Much of these woes could be attributed to struggling to give adequate support to their batting mainstays – Cook, Root and Bairstow. No team is expected to have seven incredible batsmen at the top of the order. Three of them is more than sufficient to build a world-class team but the remaining at least have to back-up the efforts of the three and provide adequate support. While Cook’s numbers are very ordinary in this time frame, it could also stem from inconsistency in partners (I have described on this in an earlier article: Alastair Cook’s mangal dosha

Root and Bairstow, though, have incredible numbers in this period. Yet it has translated into very little bonding time. During the Edgbaston Test, I had recounted on why these two need to bat together more often. In 13 innings’ together (including Edgbaston first innings) since the beginning of 2016, Root and Bairstow average 50.36 with two century partnerships many half-century stands.

In the Ashes, the duo batted together just twice with one of them coming only due to an injury to Root. When you have two world-class players in the same time, why wouldn’t you give the two more time to bond?

The obvious, almost instant solution staring at you, is to move Root back to no.4 which puts Bairstow in at 5 and the two get enough time. But then who bats at 3? A left-field choice would be Ben Stokes.  A move to no.3 might cause an uproar now but it was discussed briefly during his brilliant counter-attacking hundred against Mitchell Johnson and co in the 2013 Ashes debacle.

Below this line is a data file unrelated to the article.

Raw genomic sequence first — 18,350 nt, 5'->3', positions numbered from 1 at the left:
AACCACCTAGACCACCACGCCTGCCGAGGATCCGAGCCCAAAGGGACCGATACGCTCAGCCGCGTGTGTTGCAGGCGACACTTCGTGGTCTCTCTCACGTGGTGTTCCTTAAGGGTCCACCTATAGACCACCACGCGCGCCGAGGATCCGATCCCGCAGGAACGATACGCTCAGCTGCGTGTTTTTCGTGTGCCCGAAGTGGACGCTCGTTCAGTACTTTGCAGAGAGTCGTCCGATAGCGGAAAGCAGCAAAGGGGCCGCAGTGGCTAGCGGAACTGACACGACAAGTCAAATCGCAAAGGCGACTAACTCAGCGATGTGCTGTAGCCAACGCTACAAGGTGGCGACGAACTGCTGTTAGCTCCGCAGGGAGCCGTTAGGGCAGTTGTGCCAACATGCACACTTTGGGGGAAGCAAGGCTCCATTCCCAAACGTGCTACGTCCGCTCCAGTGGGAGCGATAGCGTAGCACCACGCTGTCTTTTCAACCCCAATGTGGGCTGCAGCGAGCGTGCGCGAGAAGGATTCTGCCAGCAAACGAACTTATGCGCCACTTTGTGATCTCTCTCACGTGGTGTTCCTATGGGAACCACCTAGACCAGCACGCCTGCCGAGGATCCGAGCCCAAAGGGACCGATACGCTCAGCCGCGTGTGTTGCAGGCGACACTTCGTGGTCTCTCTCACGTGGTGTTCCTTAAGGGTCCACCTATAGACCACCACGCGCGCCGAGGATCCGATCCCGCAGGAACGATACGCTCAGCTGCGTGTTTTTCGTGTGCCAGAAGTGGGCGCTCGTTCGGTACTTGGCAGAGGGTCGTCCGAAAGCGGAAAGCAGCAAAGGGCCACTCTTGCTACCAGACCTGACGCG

But it really needn’t be this complicated if Bairstow can give up the gloves. Jos Buttler can take up wicket-keeping duties and Bairstow can be pushed to no.3. While it is only natural to wonder why Root can’t remain at 3 with Bairstow at 4, stats suggest that Root is better suited to 4.

 

Joe Root Matches Runs Average 100s
At 3 22 1534 41.45 2
At 4 26 2155 52.56 4

There could be multiple reasons for this:

1. He faces the new ball rather early with Cook’s inconsistent form and his partner’s rotating without success.

2. He loves acting as the anchor between the top order and the lower middle-order.

Either way, the move to 4 for Root could work wonders for England. First, it puts Johnny Bairstow, a more composed, yet counter-attacking batsman after Cook and Jennings. The openers are both resilient, defensive batsman and allow bowlers to dominate. Bairstow at 3 could put the bowlers off their channels with his approach, something he did with aplomb a few times in the last couple of series’.

Then comes Root with all his experience, serenity and panache. Add in Ben Stokes, Moeen Ali, Jos Buttler and the young Sam Curran and the line-up suddenly has an intimidating look. So, could it just be a case of a simple batting order switch? Probably. We might never know until England decide to throw caution to the wind and experiment.

 

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mm

A cricket enthusiast striving to convey the finer details of the game in a capsule. I hope to present a bird's eye view of the game as I see it to the readers. PS: I am smitten by the likes of ABD but crush on pace bowlers who can make the ball talk.